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1992-01-07-20 Cytomegalovirus syndrome with ascites, hepatitis, and negative serology © Richards
Cytomegalovirus syndrome with ascites, hepatitis, and negative serology

Douglas S. Richards, MD, Mark Preziosi, MD, Carol Sexton, MD

Synonyms: None.

Definition: Congenital cytomegalovirus infection is definitively dia­gnosed when the virus is isolated from tissue culture. The diagnosis can also be made by histologic study of typical inclusion bodies in biopsy or autopsy specimens, or less reliably by serologic study. Ascites is diagnosed by ultrasound or physical examination.

Prevalence: Congenital cyto­megalovirus infection occurs in 0.2 to 2.2% of deliveries12. Approximately 5% of congenitally infected infants have generalized involvement13.  We have found reference to eight cases in which ascites, in the absence of other signs of hydrops, was diagnosed in fetuses with cytomegalovirus infection1-8. There have been an additional three cases where similar findings were present in neonates9-11.

Etiology: The cause of ascites in congenital cytomegalovirus infection is not certain. Contributing factors may include low serum protein levels due to hepatic dysfunction and portal obstruction resulting from periportal inflammation14.

Pathogenesis: The exact mode of transplacental passage is uncertain. The virus replicates in fetal tissues producing inflammation, tissue necrosis, and organ dysfunction. Cytomegalovirus hepatitis in the neonate can present with an intense inflammatory response involving the portal triads. In these cases, lobular disarray, degeneration of hepatocytes, and cholestasis are also seen14.

Associated anomalies: Isolated ascites is an uncommon finding in fetuses with cytomegalovirus infection. More commonly observed manifestations with prenatal ultrasound are overt hydrops, cerebral ventriculomegaly, IUGR, and oligohydramnios1,5,6.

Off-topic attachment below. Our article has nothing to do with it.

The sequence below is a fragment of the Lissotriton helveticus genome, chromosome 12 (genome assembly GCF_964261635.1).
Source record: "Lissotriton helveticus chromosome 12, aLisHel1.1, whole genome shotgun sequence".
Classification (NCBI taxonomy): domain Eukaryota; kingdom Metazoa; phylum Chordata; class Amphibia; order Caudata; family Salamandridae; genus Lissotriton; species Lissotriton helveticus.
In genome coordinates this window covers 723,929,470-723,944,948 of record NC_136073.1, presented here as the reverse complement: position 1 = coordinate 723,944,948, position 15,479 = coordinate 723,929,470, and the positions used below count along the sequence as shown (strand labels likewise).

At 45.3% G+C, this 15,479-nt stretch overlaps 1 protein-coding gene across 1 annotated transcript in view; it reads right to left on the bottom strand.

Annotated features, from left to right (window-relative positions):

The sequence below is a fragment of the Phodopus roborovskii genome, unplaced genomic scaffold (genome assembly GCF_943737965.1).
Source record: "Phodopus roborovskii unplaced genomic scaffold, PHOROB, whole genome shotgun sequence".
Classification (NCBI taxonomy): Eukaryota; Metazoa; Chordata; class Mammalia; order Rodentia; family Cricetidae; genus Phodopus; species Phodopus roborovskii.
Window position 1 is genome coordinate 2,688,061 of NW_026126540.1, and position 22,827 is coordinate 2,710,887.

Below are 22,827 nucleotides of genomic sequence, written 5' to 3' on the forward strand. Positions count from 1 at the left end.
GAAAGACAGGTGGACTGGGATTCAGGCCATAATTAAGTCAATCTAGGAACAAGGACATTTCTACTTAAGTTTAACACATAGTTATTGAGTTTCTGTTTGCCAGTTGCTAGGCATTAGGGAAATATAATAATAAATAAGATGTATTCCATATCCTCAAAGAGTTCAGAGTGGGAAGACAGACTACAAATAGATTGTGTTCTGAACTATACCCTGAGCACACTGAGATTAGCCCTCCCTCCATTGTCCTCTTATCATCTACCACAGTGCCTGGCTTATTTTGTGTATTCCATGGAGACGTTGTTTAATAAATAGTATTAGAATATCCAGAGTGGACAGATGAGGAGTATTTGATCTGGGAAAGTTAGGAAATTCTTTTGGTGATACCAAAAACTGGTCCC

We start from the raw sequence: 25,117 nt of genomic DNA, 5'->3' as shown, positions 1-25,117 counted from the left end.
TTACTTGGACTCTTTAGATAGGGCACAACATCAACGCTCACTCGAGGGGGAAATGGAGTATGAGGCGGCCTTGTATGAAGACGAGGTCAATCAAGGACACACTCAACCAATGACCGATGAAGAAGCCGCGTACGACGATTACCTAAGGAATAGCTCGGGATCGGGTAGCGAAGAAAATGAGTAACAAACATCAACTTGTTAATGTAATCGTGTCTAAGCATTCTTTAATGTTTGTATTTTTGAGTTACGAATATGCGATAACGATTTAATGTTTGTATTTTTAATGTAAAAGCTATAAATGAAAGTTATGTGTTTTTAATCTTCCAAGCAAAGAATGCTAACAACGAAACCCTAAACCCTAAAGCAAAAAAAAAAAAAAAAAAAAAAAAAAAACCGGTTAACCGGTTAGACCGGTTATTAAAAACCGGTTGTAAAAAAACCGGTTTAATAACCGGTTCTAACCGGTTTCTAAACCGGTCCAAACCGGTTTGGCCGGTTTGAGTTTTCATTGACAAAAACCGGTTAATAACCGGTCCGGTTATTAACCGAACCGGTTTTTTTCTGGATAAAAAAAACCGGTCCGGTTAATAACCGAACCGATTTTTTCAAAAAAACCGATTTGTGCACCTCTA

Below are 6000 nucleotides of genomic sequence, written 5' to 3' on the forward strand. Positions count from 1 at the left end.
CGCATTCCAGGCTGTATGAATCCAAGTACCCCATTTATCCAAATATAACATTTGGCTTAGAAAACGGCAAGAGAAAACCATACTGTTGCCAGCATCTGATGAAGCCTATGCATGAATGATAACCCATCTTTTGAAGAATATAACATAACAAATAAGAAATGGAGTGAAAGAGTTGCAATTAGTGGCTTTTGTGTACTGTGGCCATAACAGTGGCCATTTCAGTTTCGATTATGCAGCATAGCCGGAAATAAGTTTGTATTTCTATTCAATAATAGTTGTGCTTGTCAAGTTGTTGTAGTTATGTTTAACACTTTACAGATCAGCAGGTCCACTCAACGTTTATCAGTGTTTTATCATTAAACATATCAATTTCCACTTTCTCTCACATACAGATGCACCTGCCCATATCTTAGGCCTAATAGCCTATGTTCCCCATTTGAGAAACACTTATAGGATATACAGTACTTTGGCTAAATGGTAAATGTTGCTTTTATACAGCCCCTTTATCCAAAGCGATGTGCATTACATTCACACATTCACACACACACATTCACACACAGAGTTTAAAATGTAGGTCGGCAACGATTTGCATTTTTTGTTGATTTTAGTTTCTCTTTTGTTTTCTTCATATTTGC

Differential diagnosis: Since ascites is often the first manifestation of hydrops, the differential diagnosis for fetal ascites is essentially the same as with generalized hydrops. When hepatomegaly is present, as it was in our patient, primary liver disease or extramedullary hematopoiesis should be considered.

Prognosis: In the eleven previously reported fetal and neonatal cases where ascites was the principle manifestation of cytomegalovirus, three pregnancies were terminated4,6,7, three fetuses were stillborn or died in the first year of life8,10,11, three were alive but had significant sequelae1,5 and two were reportedly normal3,9. In two cases the ascites resolved prior to delivery2,6; however, both showed evidence of other organ damage (Table I). In general, neonates with symptomatic cytomegalovirus infection do poorly, with a high neonatal mortality rate, and a high rate of neurologic handicap in survivors12. Cytomegalovirus hepatitis is reversible in survivors13.

Recurrence risk: Maternal cyto­megalovirus infection may reactivate; hence there is a small theoretical risk of recurrence of fetal infection in subsequent pregnancies12.

Management: Fetal antiviral treatment has not been reported. Paracentesis to remove fetal ascites may help to prevent pulmonary hypoplasia3.

MESH Cytomegalic Inclusion Disease BDE 0381 POS 3220 ICD9 771.1 CDC 771.100

Address correspondence to Douglas S. Richards MD, Department of Obstetrics and Gynecology, PO Box 100294, University of Florida College of Medicine, Gainesville, Florida, 32610-0294 Ph: 904-392-2894; Fax: 904-392-6994. ¶ Dept. of Pediatrics, § Dept. of Pathology


Congenital cytomegalovirus (CMV) infection results in considerable neonatal morbidity and mortality. The diagnosis of fetal cytomegalovirus infection has been made on several occasions when a mother has seroconverted, or after the sonographic recognition of characteristic fetal abnormalities. The diagnosis has been confirmed with varying success by performing maternal or fetal serologic tests4,6,15,16, or by culture of the amniotic fluid1,4,6,17. We present a case which was unusual in that the only ultrasound findings were massive ascites, hepatomegaly, and polyhydramnios. Fetal liver failure and thrombocytopenia were diagnosed prenatally by fetal blood sampling. In spite of severe fetal involvement, maternal and neonatal serologic tests did not support a diagnosis of cytomegalovirus infection, neonatal urine culture was negative, and the diagnosis was confirmed only after delivery, at autopsy.

Case report